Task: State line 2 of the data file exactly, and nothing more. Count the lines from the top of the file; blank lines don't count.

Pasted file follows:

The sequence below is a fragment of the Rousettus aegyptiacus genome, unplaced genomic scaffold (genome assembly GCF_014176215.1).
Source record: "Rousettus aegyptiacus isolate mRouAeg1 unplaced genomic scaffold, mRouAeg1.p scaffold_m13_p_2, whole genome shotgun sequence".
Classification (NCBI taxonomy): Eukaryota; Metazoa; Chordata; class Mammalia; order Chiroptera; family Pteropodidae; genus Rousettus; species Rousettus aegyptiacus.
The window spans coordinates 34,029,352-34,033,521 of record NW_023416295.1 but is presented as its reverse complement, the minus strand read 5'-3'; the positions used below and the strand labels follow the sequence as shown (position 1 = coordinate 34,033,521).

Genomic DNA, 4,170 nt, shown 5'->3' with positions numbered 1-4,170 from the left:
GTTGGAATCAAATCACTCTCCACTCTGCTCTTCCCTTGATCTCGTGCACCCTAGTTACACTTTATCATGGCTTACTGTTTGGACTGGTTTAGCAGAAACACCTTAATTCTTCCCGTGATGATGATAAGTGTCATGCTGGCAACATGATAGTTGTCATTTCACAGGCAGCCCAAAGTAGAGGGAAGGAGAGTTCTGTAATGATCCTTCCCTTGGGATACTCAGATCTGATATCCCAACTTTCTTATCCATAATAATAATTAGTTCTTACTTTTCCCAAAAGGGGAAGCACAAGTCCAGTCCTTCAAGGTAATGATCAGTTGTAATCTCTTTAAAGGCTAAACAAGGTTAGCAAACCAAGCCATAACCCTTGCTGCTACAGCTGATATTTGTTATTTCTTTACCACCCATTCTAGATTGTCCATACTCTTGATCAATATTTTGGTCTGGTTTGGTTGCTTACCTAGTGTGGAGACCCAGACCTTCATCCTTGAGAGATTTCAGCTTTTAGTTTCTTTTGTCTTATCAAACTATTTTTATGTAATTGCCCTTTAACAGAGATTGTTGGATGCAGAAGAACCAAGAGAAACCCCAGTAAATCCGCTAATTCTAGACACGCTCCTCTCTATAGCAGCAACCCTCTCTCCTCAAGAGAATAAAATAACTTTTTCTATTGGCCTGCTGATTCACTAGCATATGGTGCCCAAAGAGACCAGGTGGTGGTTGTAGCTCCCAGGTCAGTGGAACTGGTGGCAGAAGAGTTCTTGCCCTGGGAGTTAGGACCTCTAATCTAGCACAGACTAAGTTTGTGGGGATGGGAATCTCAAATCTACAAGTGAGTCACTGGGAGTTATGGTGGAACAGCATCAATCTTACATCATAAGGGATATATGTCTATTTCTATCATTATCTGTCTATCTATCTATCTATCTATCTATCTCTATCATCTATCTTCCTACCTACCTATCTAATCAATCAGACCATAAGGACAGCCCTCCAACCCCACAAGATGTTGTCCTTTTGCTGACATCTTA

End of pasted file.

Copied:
Source record: "Rousettus aegyptiacus isolate mRouAeg1 unplaced genomic scaffold, mRouAeg1.p scaffold_m13_p_2, whole genome shotgun sequence".